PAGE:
The CEO's role in managing change

Undergoing change is invariably a difficult experience, which is why companies as well as individuals spend a great deal of time and energy attempting to manage the timing and speed of the process.

by McKinsey Quarterly online
Last Updated: 23 Jul 2013

But change often has a force and motion of its own and cannot be controlled. In such instances, good leadership is crucial. But in the volumes of literature on how to implement effective change, there is surprisingly little attention paid to the role of the one person. What should the CEO be doing, and how different is this role to that of the executive team or the initiative's sponsors?

In a report published by the McKinsey Quarterly online this week, Carolyn B Aiken and Scott P Keller argue that there is no template for success. The exact nature of the challenge facing the CEO will be determined by magnitude, urgency and nature of the transformation; the capabilities and failings of the organisation; and the personal style of the leader.

But despite these variations, Aiken and Keller identify four key functions which they say collectively define a successful role for the CEO in a transformation. These are:

1) Making the transformation meaningful. People will go much further for a cause they can believe in. Therefore a powerful transformation story can help employees believe in the effort by answering their big questions, which can range from how the change will affect the company to how it will affect them. The CEO's willingness to and ability to make things personal, to engage others openly and to spotlight successes as they emerge can make a huge difference.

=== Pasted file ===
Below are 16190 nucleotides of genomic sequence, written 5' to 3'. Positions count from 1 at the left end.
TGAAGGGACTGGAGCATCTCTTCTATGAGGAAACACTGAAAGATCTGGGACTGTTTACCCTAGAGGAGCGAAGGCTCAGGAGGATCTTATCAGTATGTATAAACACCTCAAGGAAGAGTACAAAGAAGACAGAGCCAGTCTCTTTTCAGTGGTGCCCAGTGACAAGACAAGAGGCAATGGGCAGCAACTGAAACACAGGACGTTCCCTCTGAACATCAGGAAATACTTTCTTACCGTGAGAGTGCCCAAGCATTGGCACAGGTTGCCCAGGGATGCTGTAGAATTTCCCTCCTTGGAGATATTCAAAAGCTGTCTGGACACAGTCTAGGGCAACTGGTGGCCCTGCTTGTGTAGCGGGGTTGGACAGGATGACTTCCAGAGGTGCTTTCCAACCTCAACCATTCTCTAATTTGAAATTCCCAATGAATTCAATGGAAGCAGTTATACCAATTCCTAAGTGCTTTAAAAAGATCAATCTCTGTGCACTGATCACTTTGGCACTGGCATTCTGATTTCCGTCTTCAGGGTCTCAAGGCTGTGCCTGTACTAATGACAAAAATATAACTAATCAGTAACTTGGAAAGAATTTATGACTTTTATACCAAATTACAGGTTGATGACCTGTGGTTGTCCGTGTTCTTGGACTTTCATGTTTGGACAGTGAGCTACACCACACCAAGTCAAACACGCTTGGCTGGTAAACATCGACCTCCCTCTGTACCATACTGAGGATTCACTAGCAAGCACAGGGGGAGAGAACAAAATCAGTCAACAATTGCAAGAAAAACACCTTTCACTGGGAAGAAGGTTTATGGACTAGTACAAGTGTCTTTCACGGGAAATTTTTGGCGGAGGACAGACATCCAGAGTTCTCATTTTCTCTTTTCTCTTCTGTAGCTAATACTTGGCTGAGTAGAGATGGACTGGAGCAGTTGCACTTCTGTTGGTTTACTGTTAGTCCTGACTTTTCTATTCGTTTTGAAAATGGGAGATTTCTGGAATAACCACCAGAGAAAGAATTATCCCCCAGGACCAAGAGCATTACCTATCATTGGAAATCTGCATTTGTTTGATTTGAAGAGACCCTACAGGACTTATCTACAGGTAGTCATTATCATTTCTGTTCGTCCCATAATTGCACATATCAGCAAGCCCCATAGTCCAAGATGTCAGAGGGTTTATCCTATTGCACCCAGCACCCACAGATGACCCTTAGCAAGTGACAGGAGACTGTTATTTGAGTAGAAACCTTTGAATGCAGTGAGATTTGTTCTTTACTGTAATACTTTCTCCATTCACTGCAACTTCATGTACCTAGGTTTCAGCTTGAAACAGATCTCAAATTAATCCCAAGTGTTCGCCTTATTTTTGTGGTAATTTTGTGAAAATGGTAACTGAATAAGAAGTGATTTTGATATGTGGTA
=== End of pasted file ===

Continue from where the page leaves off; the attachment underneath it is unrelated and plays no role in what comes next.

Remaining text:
2) Role-modelling desired mindsets and behaviour. The CEO is the organisation's chief role model. Successful CEOs typically embark on their own personal transformation journey, and if they do this successfully their actions encourage employees to support and practice new kinds of behaviour. Naranyana Murthy's 2002 decision to take on the role of ‘chief mentor' at Infosys meant that he had to lay aside his formal CEO responsibilities. "You have to sacrifice yourself for a big cause before you can ask others to do the same," he says. "A good leader knows how to retreat into the background gracefully while encouraging his successor to be more and more successful in the job."

3) Building a strong and committed top team. To harness the transformative power of the top team, CEOs must make tough decisions about who has the motivation and ability to make the journey. This means spending time assessing the abilities of individual team members and acting swiftly on the result. Many CEOs find it useful to map team members on a matrix, with "business performance" on one axis and "role-modelling desired behaviour" on another. Those in the top right box (desired behaviour, high performance) are the organisation's stars, and those in the bottom left box (undesired behaviour, low performance) should be motivated, developed or dismissed.

4) Relentlessly pursuing impact. Organisational energy -- collective motivation, enthusiasm and intense commitment -- is a crucial ingredient of a successful transformation. There is no substitute for a CEO directing his or her personal energy toward ensuring that the company's efforts have an impact. Leaders must be willing to leave the executive suite to help difficult operational issues.

For CEOs leading transformation, no guaranteed models of success exist. But Aiken and Keller claim that by following certain basic functions, CEOs can generate the energy needed within the company to achieve successful change.

Carolyn B. Aiken,
McKinsey Quarterly online
Review by Nick Loney

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